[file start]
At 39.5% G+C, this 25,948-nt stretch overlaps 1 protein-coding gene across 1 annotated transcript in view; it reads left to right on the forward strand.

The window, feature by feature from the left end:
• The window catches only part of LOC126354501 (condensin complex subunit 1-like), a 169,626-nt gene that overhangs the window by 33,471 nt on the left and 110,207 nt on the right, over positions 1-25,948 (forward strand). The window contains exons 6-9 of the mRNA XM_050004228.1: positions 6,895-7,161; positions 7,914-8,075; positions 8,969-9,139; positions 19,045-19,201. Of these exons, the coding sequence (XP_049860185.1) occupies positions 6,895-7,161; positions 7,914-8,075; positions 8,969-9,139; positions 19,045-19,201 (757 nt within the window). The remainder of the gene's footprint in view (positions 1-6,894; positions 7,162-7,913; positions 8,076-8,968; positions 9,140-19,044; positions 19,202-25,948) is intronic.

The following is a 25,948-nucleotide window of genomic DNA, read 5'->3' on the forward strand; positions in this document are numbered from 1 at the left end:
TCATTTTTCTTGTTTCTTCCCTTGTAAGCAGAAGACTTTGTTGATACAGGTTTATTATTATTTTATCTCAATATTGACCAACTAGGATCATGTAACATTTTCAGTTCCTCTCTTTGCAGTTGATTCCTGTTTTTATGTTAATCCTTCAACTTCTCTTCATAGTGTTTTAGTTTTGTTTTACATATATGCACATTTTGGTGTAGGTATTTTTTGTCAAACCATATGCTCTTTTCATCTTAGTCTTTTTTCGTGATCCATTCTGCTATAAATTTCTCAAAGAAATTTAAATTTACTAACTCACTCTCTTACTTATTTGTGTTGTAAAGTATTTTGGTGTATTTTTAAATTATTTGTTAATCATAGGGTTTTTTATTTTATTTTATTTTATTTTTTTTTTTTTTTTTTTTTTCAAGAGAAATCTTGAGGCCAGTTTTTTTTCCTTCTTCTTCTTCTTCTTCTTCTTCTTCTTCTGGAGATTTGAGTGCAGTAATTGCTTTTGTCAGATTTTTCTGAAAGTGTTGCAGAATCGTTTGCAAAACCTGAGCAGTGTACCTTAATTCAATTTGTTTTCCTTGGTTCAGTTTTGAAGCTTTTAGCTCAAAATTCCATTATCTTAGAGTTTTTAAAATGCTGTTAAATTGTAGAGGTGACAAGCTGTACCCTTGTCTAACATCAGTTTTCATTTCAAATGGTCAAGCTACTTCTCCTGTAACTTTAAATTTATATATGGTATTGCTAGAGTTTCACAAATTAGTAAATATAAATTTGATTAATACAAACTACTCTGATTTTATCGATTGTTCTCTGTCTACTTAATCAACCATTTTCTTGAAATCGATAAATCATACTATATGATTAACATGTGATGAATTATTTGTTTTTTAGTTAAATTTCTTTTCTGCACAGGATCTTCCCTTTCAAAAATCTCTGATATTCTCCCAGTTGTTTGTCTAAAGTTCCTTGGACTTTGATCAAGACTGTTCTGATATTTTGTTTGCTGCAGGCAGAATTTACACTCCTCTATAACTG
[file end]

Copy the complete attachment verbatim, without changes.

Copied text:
At 39.5% G+C, this 25,948-nt stretch overlaps 1 protein-coding gene across 1 annotated transcript in view; it reads left to right on the forward strand.

The window, feature by feature from the left end:
• The window catches only part of LOC126354501 (condensin complex subunit 1-like), a 169,626-nt gene that overhangs the window by 33,471 nt on the left and 110,207 nt on the right, over positions 1-25,948 (forward strand). The window contains exons 6-9 of the mRNA XM_050004228.1: positions 6,895-7,161; positions 7,914-8,075; positions 8,969-9,139; positions 19,045-19,201. Of these exons, the coding sequence (XP_049860185.1) occupies positions 6,895-7,161; positions 7,914-8,075; positions 8,969-9,139; positions 19,045-19,201 (757 nt within the window). The remainder of the gene's footprint in view (positions 1-6,894; positions 7,162-7,913; positions 8,076-8,968; positions 9,140-19,044; positions 19,202-25,948) is intronic.

The following is a 25,948-nucleotide window of genomic DNA, read 5'->3' on the forward strand; positions in this document are numbered from 1 at the left end:
TCATTTTTCTTGTTTCTTCCCTTGTAAGCAGAAGACTTTGTTGATACAGGTTTATTATTATTTTATCTCAATATTGACCAACTAGGATCATGTAACATTTTCAGTTCCTCTCTTTGCAGTTGATTCCTGTTTTTATGTTAATCCTTCAACTTCTCTTCATAGTGTTTTAGTTTTGTTTTACATATATGCACATTTTGGTGTAGGTATTTTTTGTCAAACCATATGCTCTTTTCATCTTAGTCTTTTTTCGTGATCCATTCTGCTATAAATTTCTCAAAGAAATTTAAATTTACTAACTCACTCTCTTACTTATTTGTGTTGTAAAGTATTTTGGTGTATTTTTAAATTATTTGTTAATCATAGGGTTTTTTATTTTATTTTATTTTATTTTTTTTTTTTTTTTTTTTTTCAAGAGAAATCTTGAGGCCAGTTTTTTTTCCTTCTTCTTCTTCTTCTTCTTCTTCTTCTTCTGGAGATTTGAGTGCAGTAATTGCTTTTGTCAGATTTTTCTGAAAGTGTTGCAGAATCGTTTGCAAAACCTGAGCAGTGTACCTTAATTCAATTTGTTTTCCTTGGTTCAGTTTTGAAGCTTTTAGCTCAAAATTCCATTATCTTAGAGTTTTTAAAATGCTGTTAAATTGTAGAGGTGACAAGCTGTACCCTTGTCTAACATCAGTTTTCATTTCAAATGGTCAAGCTACTTCTCCTGTAACTTTAAATTTATATATGGTATTGCTAGAGTTTCACAAATTAGTAAATATAAATTTGATTAATACAAACTACTCTGATTTTATCGATTGTTCTCTGTCTACTTAATCAACCATTTTCTTGAAATCGATAAATCATACTATATGATTAACATGTGATGAATTATTTGTTTTTTAGTTAAATTTCTTTTCTGCACAGGATCTTCCCTTTCAAAAATCTCTGATATTCTCCCAGTTGTTTGTCTAAAGTTCCTTGGACTTTGATCAAGACTGTTCTGATATTTTGTTTGCTGCAGGCAGAATTTACACTCCTCTATAACTG